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Are teenagers consuming too many sports drinks?



The campaign of public health advocates against sugar-sweetened sodas could have had an unintended consequence: teens drink more sugar-sweetened sports drinks.

Drinks shown in ads are consumed by impossibly suitable athletes and named after fruits like mango, kiwi and blackberry are aggressively marketed to teens. The packaging and displays make them a healthy alternative to sugary soft drinks that are widely blamed for obesity, diabetes, tooth decay, and other illnesses.

Now, researchers at Harvard University have found a small but significant increase in weekly consumption of high-carbohydrate sports drinks among teenagers. The study, which will be published Monday in the journal Pediatrics, analyzed national data from the National Survey on Physical Activity and Nutrition of Adolescents in 201

0 and the Survey on the Risk and Behavior of Adolescents in 2015. The researchers focused on Teens because they buy their own drinks rather than younger kids.

More than 57 percent of surveyed over 22,000 high school students [19659005] reported 2015 of at least one sports drink in the previous week, down from 56 percent in 2010.

Conversely, there was a 7.6 percent decline between 2007 and 2015

The Harvard study also found that 31 percent of adolescents consumed between one and three sports drinks last week, and about 12 percent said they had consumed soda to consume four to six such drinks.

Teens who participated in one or more sports teams probably consumed one or more sports drinks every day.

Such were teenagers who watched television for more than two hours, which researchers called a "worrying" reflection of the link between television, advertising and obesity. "

Boys were more likely than girls to devour drinks, while Hispanic and black adolescents consumed more sports drinks than white children, researchers found.

But nutrition experts warn that an average child – certainly not one in front of a TV – Do not need a sports drink that's loaded with electrolytes and carbohydrates, flavors, and sweeteners.

"The better option is water or unsweetened drinks," said Nyree Dardarian, a licensed dietician and director of the Center for Integrated Nutrition and Performance at Drexel University , There is no reason to consume all the carbohydrates in sports drinks unless you attend a high intensity game, not at a high school football or softball practice,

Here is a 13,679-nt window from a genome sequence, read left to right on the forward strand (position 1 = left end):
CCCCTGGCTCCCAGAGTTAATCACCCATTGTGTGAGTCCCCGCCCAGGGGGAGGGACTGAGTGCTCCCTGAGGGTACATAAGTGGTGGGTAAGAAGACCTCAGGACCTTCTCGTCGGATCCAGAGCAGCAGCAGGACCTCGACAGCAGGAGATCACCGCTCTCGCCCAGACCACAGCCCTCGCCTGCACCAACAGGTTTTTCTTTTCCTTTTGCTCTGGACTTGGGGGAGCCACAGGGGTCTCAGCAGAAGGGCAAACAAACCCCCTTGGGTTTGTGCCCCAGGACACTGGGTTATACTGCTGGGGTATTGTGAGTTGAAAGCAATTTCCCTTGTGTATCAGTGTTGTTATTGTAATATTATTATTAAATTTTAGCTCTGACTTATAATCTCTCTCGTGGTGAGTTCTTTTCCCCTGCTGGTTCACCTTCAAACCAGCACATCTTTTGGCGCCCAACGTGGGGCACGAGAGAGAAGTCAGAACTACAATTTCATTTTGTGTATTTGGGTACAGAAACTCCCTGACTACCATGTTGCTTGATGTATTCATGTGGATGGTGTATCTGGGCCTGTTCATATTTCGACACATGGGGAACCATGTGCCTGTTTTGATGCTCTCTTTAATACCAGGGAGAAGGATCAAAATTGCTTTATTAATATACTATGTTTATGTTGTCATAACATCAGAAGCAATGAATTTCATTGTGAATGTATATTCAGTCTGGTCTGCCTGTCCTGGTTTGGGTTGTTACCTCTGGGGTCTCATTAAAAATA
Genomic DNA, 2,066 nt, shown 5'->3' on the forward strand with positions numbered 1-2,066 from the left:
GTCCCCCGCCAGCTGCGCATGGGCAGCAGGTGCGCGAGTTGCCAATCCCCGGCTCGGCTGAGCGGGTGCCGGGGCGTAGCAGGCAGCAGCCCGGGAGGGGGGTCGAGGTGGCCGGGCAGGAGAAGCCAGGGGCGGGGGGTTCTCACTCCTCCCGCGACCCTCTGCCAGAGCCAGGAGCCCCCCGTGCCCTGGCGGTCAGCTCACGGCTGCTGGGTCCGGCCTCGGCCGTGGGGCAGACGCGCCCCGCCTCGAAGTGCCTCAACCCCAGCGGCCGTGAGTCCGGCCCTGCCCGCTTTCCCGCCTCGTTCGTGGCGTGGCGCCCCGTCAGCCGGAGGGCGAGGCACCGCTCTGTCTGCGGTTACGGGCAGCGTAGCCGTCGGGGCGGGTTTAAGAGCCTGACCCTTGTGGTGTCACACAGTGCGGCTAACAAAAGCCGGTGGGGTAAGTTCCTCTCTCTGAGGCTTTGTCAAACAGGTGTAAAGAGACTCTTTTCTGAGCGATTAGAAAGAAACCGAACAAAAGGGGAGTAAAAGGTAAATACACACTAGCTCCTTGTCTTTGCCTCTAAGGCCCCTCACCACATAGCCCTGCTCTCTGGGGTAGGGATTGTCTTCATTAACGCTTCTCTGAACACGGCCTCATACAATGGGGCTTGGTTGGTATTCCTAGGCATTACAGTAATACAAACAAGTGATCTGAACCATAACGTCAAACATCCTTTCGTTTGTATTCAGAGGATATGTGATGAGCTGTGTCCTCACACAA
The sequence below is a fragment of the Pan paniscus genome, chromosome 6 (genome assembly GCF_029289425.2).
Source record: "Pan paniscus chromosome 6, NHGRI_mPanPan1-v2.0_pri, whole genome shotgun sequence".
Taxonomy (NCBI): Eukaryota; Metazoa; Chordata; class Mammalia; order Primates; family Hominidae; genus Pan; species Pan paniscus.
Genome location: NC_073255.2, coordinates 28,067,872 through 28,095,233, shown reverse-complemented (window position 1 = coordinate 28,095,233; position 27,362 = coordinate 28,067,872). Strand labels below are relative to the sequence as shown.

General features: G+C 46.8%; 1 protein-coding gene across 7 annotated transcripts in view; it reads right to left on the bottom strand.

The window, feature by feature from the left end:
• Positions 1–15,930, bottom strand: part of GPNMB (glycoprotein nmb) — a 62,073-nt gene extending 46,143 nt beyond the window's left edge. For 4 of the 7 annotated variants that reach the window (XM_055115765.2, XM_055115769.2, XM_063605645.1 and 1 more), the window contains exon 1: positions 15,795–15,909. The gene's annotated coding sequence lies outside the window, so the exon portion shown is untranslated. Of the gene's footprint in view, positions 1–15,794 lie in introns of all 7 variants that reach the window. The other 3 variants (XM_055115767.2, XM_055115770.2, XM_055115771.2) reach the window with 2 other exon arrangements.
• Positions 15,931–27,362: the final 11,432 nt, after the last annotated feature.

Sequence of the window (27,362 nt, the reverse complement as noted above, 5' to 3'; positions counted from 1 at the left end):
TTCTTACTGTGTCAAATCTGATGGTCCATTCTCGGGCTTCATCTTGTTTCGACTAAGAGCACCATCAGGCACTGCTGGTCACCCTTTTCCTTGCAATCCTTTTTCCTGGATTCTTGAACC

Has a 20 ounce bottle of orange agate a hefty 34 grams of sugar, 36 grams of carbs and 140 calories. Consume two or more sports drinks every week and over a year can translate into extra pounds, said Dardarian.

"Do not drink your calories," said Dardarian. A more positive message would be to eat the calories. Water and an orange would provide 100 percent of the recommended daily allowance for vitamin C for children ages 4 to 18 plus fiber, she said.

Healthier options for children include aromatizing water by squeezing fresh fruit into it, adding a splash to fruit juice or flavored gods, she said.

The same advice applies to adults. Rehydrate after a yoga class with a freshly squeezed juice adds 200 or more unnecessary calories t o your diet, she said.

There are occasions where a sports drink is appropriate, Dardarian said. A cyclist planning a 100-mile ride, or a kid at a football tournament, may want to use sports drinks to consume enough fluids.

"If the child only plays for 20 minutes or rolls into the game, it only needs water," said Dardarian.

Overall, Americans have consumed fewer calories from the sugary drinks in recent years. Since the advent of Philadelphia's tax on sweetened Drinks, Philadelphians are 64 percent less likely to swallow a sports drink, researchers from Dornsife School of Public Health at Drexel University concluded Their study results were published in the April 12 issue of the American Journal of Preventive Medicine.





Published: [19659021] 6 May 2018 – 3:01 AM EDT
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